In response to the pandemic, CJP is funding a $400,000 scholarship program for day school families impacted by the virus as well as a kindergarten incentive program. The schools were provided a $15,000 Personal Protective Equipment grant as well as $10,000 for security enhancements, according to Kimberlee Schumacher, CJP’s vice president of partnerships and services.

Rather than each school getting advice from its own health care experts, the collaborative established a working group that draws on guidance from a field of infectious disease specialists, pulmonologists, and other authorities from the area’s top hospitals and universities.

Nearly 300 faculty and staff participated in a recent forum the collaborative organized with its health care specialists. More than 220 questions were submitted in advance.

Gold said the collaborative hopes to arrange a similar forum for parents.

The fact that the schools are being guided by medical professionals is reassuring, especially at a point when there is so much uncertainty, according to Rabbi Yaakov Jaffe, a teacher and part-time administrator at the Maimonides school. Faculty concerns vary. Some may be at risk, others have children in schools with remote learning who will remain at home, said Jaffe, who was speaking only for himself.

Gold acknowledged the Jewish school leaders are not approaching these decisions lightly. It’s been helpful to talk openly and to have a “safe space to brainstorm,” she said.

The collaborative’s special education and mental health working groups, facilitated by Gateways, a Boston organization that provides inclusion services for Jewish education, developed a list of principles to support students. The groups planned several scenarios for reopening, including both in-person and remote learning, according to Ali Butter, the director of academic and behavioral support at MetroWest Jewish Day School.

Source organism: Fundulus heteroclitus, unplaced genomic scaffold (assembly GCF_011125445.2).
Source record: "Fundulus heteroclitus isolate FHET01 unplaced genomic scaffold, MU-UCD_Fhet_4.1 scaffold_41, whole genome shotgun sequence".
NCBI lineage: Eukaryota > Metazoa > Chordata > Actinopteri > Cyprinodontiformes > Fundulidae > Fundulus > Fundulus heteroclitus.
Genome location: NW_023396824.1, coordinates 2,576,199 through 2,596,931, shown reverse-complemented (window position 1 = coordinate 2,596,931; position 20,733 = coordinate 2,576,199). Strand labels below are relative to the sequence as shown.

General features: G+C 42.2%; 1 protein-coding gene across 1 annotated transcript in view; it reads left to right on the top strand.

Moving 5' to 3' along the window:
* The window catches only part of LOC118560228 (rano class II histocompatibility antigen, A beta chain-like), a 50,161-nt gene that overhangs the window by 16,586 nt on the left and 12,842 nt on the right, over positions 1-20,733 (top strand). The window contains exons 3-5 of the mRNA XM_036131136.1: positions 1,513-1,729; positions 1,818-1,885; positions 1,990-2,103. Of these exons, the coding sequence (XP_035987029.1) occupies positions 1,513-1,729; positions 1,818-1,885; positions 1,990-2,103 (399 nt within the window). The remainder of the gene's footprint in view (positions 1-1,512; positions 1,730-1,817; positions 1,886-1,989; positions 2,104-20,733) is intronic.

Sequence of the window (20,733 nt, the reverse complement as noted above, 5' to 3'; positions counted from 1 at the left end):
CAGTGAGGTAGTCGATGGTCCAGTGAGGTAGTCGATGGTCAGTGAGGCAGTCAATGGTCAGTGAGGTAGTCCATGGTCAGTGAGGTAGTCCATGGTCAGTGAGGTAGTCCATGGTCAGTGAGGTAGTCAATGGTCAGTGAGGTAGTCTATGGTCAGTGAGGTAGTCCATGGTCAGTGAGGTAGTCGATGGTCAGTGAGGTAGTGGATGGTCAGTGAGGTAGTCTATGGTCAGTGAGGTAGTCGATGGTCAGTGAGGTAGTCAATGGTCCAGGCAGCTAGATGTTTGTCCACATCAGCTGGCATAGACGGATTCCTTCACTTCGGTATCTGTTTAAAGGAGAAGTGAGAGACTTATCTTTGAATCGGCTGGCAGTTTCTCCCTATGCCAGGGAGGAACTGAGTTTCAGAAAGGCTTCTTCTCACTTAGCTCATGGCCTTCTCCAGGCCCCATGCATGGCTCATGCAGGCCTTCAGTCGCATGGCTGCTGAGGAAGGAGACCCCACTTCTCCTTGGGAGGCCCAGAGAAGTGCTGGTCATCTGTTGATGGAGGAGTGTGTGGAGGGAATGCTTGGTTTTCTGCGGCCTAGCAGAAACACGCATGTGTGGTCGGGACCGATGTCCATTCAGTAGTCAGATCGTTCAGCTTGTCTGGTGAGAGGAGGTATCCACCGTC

As of now, that school will open with remote learning only, with the possibility of moving to a hybrid format.

For some MetroWest students, remote learning was a challenge last spring, Butter wrote in an email. To meet the needs of all students, the school is planning social time innovations such as Zoom lunch calls and possible outdoor events.

As September approaches, and public school plans are still emerging, interest in the area’s day schools has spiked.

Enrollment at Epstein Hillel is expected to increase from 58 students last year to 90 this fall. In one recent week, Schechter had inquiries from 12 new families. MetroWest anticipates similar interest from new families.

The camaraderie among the collaborative’s leaders has been inspiring, Gold said.

“There’s zero competition or one-upmanship. We are making joint decisions for the Greater Boston Jewish community. It feels really good.”

 

One Response

  1. Kol Hakavod to Marc Baker, Ariella Hellman, Kimberlee and all our wonderful Day School principals, staff, and teachers!